Nursing Care

nuring care picNursing homes can be very costly and not everyone can afford this facility. In this case, we are thankful to God that mum is eligible for government subsidy which is subject to yearly review known as ‘means testing’.

In my opinion, the care given to mum in the nursing home, in general, has benefitted her a lot, compared to employing a maid at home to look after her, in terms of expenses and geriatric care. Although having a maid at home may also be beneficial to some others, depending on their circumstance.

In all fairness, this statement could be subjective for every individual, both for the care giver and the recipient, as every household has different challenges in consolidating every collaborative effort rendered to the recipient.

Having said that, I also realised that we can’t possibly leave everything to the maid or nurses’ care. When I happened to check mum’s ears and clean it recently, I was shocked to see the amount of wax buildup, to the extent that the wax particles turned blackish, and there was an unpleasant smell in her right ear.

At that point in time, it also donned on me that family support plays an integral part, in addition to the care giving, as there are limitations to what a care giver can give or the nurses’ care in the nursing home.

Thank God, I managed to take out the thick lump of wax in both mum’s ears and was able to do it gently with a steady hand, caution and patience, using a bright torchlight.

A month later, I brought mum to see an ‘ENT’ specialist and the doctor suggested to do a hearing test which was done in a sound proof room. I felt the process was quite amusing, when mum interacted with the technician, gesturing with their hands to communicate with each other, as she was wearing the listening device headset.

In conclusion of the consultation, the doctor cautioned me that it’s best to let the ears ‘clean by itself ‘ to avoid risk of puncturing mum’s ear drums if we try to clean it as the consequences could be detrimental.

Phew! Just how naïve I was.



Dementia and Statin

dementia pills picAs a new consumer of statin drug, presumably, to reduce my high level of bad cholesterol (LDL), I have been pondering over the controversies on the side- effects and, especially, how it affects dementia.

I’m thinking if statin has attributed to my mother’s dementia as she has been taking it for the past 20 years or so. It was not until 2 years ago that the symptoms of dementia began to show mildly and progressively on her.

Many of us know that there has been a lot of internet forum discussions on the side effects of statin which are divided into ‘2 camps’ -either ‘for’ or ‘against’.

I hope my dear readers will talk about their experiences, opinions or comments so that we can all benefit from this discussion and be better informed in managing dementia as a care giver.

Perhaps there is some truth in the excerpt of the following article that may be worthwhile in considering the pros and cons of statin:

My First Encounter With Dementia

Hi, my name is Daniel.

As this is my first blog post, let me start by thanking every visitors to my blog.

Please let me share my  journey briefly.

I am a care giver for my mum who is 90 years old. My wife, siblings and in-laws help along too.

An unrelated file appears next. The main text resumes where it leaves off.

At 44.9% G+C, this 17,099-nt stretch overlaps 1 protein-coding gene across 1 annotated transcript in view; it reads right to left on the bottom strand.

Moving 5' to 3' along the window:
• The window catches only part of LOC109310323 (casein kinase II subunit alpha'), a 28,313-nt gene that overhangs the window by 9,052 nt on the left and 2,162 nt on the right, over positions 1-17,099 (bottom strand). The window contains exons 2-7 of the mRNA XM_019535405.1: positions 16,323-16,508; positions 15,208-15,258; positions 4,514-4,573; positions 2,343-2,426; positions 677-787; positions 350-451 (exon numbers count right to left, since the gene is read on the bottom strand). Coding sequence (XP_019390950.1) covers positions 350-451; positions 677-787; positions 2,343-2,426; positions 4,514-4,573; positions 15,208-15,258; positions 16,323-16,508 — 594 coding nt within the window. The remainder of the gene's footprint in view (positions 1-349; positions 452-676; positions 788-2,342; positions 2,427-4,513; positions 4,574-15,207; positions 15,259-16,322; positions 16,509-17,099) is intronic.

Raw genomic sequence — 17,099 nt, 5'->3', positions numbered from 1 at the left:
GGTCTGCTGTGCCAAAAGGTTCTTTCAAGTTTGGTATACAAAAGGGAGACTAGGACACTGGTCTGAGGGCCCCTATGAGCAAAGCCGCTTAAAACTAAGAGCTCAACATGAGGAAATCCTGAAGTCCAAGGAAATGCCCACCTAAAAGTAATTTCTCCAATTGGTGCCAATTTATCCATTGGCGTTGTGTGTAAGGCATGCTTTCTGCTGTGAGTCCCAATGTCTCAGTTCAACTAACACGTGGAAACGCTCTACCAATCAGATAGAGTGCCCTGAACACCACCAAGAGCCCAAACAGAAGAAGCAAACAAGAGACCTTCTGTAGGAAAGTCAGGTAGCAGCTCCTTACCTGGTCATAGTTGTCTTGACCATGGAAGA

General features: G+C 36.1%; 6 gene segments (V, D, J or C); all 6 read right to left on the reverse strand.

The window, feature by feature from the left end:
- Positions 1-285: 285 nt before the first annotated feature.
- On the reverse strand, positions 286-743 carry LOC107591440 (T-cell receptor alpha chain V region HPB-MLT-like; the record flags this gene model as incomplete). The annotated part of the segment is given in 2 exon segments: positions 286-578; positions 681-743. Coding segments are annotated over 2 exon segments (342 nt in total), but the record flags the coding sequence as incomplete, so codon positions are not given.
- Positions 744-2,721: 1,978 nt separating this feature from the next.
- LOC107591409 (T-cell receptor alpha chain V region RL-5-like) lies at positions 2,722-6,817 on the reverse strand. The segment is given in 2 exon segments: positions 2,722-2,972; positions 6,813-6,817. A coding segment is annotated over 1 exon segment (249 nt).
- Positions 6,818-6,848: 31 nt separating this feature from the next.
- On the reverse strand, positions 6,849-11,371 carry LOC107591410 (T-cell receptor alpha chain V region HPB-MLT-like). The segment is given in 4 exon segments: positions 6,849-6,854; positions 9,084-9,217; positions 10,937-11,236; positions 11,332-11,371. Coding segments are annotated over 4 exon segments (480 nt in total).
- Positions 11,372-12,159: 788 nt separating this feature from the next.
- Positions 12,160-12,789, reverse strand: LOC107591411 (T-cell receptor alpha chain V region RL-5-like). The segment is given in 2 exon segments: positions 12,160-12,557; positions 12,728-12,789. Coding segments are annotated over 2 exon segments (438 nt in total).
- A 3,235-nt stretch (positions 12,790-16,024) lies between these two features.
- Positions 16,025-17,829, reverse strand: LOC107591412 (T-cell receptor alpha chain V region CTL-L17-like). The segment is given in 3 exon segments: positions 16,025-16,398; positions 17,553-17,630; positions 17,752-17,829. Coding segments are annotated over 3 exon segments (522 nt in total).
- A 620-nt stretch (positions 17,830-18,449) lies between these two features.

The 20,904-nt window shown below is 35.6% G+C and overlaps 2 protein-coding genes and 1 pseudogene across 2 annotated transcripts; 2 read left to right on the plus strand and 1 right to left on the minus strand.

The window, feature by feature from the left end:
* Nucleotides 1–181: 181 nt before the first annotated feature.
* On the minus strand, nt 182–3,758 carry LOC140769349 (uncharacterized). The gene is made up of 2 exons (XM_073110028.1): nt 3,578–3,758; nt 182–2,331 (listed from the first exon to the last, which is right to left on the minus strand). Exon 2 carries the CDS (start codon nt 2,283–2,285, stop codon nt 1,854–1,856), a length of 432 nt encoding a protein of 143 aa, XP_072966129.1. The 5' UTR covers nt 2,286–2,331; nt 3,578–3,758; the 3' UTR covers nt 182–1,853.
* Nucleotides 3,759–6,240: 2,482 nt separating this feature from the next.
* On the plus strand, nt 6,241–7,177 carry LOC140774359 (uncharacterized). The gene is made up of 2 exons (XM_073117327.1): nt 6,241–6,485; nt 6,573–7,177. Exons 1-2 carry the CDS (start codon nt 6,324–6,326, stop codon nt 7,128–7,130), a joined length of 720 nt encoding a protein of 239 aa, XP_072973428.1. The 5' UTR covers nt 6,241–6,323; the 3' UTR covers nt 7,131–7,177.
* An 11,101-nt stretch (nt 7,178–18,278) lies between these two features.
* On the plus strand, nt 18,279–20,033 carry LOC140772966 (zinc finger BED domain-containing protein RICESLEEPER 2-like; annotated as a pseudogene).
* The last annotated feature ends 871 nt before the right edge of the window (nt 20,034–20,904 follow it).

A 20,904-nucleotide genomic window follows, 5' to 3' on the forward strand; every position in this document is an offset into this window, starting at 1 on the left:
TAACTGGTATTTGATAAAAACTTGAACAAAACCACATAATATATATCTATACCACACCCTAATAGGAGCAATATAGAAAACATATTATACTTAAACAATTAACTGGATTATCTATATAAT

My journey in getting acquainted with “Dementia” began, in 2013, when we first noticed my mother constantly tapping her fingers on the armchair where she sat.

An image of an elderly woman foretting if she took her medicine.

She was also beginning to frequently  forget if she had taken her regular health supplements as the days passed by.

The real journey began when mum was admitted to the hospital, after she had a fall in the bathroom, because her health gradually weakened due to a viral infection. The doctor confirmed that she had slight dementia when she was in the hospital. That’s when we finally came to terms that mum has dementia and needed care giving (either a maid or nursing care).

My family began to ‘brainstorm’ in finding the best means of care giving for mum. It was a tedious process that entailed open discussions, quarrels, corporate decision-making, fact findings and information, patience and prayers. But despite of all those challenges, eventually, we had everyone in my family agreeing that the only one objective and decision making must be for mum’s happiness and well-being.

We started by trying to employ a maid but it wasn’t meant to be, after interviewing a few prospects and having selected one, because the maid agency couldn’t get her work permit approved eventually.

Then we worked on the next option of finding a nursing home with the government’s subsidy (p.s. – understandably, the ‘means testing’ was tight, strict and thorough which was intended to prevent abuse of the government’s subsidy grant for eligible applicants).

Apart from the long administrative processes, we also had to put in extra effort to view the  nursing homes, from the selection list provided by the social welfare worker, in order to make a well-informed decision to make the right selection.

We are thankful to God that we finally found a nursing home that mum settled in gradually, without much difficulty, despite of the new lifestyle adjustments for her.

In short, mum’s admission to the nursing home has opened our eyes to a new perspective that to put your loved one in a nursing home, with good facilities, passionate and dedicated nursing staffs, isn’t a bad decision after all.

Some of you readers, from Singapore, may find ‘Five Useful Websites for Caregivers’ relevant and helpful for the search in enhancing your caregiving management:

Finally, I am sure readers have different encounters in coping with dementia, whether as a care giver or recipient.

Please feel free to comment or share your experiences.

Have a good day and cheers!